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Cell Cycle. 2004 Jul;3(7):853-4. Epub 2004 Jul 25.

Dynamic balancing of the dual nature of HIF-1alpha for cell survival.

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  • 1Laboratory of Human Carcinogenesis, NCI, National Institutes of Health, Bethesda, Maryland 20892, USA.

Abstract

In hypoxic cells, HIF-1alpha escapes from oxygen-dependent proteolysis and binds to the hypoxia-responsive element (HRE) for transcriptional activation of target genes involved in angiogenesis and glycolysis. We recently demonstrated that the G(1) checkpoint gene p21(cip1)is activated by HIF-1alpha with a novel mechanism that involves the HIF-1alpha PAS domains to displace Myc binding from p21(cip1) promoter. This HIF-1alpha-Myc pathway may account for up- and down-regulation of other hypoxia-responsive genes that lack the HRE. Moreover, the role of HIF-1alpha in cell cycle control indicates a dual, yet seemingly conflicting, nature of HIF-1alpha: promoting cell growth and arrest in concomitance. We speculate that a dynamic balance between the two processes is achieved by a "stop-and-go" strategy to maintain cell growth and survival. Tumor cells may adopt such scheme to evade the killing by chemotherapeutic agents.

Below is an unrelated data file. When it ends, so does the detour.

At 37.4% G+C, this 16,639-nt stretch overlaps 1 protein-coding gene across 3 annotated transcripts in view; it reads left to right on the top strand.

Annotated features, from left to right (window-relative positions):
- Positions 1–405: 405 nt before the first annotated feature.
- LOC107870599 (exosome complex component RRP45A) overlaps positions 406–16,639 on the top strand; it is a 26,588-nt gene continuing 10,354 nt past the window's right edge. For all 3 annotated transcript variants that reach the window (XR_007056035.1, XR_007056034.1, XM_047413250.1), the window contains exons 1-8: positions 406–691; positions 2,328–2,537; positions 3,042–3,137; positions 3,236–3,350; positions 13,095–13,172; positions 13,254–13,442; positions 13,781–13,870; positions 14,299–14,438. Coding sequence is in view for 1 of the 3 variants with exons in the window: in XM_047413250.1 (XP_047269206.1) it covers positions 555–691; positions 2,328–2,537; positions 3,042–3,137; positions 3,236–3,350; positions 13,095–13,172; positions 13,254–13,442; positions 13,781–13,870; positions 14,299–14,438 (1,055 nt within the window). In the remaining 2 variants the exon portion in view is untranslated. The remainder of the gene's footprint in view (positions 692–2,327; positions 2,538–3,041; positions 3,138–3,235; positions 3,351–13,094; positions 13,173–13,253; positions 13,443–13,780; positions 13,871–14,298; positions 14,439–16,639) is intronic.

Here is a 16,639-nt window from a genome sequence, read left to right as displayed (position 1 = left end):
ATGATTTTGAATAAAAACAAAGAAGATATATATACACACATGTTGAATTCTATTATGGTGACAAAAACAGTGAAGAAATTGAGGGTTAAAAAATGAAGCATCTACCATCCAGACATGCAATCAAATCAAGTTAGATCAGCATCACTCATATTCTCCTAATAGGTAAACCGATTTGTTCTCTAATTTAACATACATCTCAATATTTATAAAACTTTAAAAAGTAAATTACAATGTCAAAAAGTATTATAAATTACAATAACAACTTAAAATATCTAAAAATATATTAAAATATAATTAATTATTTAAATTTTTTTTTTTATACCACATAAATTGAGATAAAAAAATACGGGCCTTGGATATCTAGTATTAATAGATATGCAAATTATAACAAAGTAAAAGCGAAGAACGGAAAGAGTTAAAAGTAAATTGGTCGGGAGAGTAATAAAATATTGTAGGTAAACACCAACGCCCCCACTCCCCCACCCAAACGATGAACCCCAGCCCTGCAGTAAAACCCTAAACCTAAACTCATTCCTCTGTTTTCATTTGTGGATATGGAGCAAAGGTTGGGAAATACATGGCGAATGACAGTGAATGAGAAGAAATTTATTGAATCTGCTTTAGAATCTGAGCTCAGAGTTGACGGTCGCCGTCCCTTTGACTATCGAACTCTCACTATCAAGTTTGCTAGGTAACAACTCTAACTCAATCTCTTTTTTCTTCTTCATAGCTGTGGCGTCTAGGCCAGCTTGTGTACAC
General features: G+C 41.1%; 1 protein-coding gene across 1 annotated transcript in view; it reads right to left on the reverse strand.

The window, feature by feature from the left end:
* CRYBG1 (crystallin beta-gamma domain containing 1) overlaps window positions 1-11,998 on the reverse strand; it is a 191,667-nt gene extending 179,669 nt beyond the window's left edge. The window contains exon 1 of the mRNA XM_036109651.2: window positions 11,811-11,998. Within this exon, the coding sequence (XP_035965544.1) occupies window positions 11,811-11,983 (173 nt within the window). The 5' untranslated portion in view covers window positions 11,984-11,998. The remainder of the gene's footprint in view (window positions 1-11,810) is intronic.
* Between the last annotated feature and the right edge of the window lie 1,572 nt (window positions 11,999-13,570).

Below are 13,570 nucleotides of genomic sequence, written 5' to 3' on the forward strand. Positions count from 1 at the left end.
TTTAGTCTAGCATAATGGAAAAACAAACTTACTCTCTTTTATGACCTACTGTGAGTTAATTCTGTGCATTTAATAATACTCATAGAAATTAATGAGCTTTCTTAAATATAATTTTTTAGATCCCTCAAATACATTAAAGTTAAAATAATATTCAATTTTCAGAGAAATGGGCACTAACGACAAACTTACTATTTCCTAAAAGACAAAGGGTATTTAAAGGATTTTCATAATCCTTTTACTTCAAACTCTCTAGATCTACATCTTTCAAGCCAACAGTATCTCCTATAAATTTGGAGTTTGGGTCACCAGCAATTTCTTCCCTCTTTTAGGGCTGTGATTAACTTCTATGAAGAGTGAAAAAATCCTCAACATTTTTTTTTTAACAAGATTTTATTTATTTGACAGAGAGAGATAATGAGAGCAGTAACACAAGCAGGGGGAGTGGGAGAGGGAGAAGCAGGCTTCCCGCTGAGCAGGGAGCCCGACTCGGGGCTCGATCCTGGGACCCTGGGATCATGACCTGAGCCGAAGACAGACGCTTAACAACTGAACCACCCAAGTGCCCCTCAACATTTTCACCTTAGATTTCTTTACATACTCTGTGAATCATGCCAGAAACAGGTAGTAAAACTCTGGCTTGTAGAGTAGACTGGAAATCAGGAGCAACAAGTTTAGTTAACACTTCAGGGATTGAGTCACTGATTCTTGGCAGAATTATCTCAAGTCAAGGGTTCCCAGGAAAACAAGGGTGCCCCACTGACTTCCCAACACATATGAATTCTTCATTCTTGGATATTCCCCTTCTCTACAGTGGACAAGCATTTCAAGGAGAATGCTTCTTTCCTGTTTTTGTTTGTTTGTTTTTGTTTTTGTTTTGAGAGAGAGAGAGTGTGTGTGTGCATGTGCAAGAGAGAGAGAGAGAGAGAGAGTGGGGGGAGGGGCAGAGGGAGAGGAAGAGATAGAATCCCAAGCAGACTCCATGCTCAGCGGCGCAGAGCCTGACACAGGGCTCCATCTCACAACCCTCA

PMID:
15190211
DOI:
10.4161/cc.3.7.990
[PubMed - indexed for MEDLINE]

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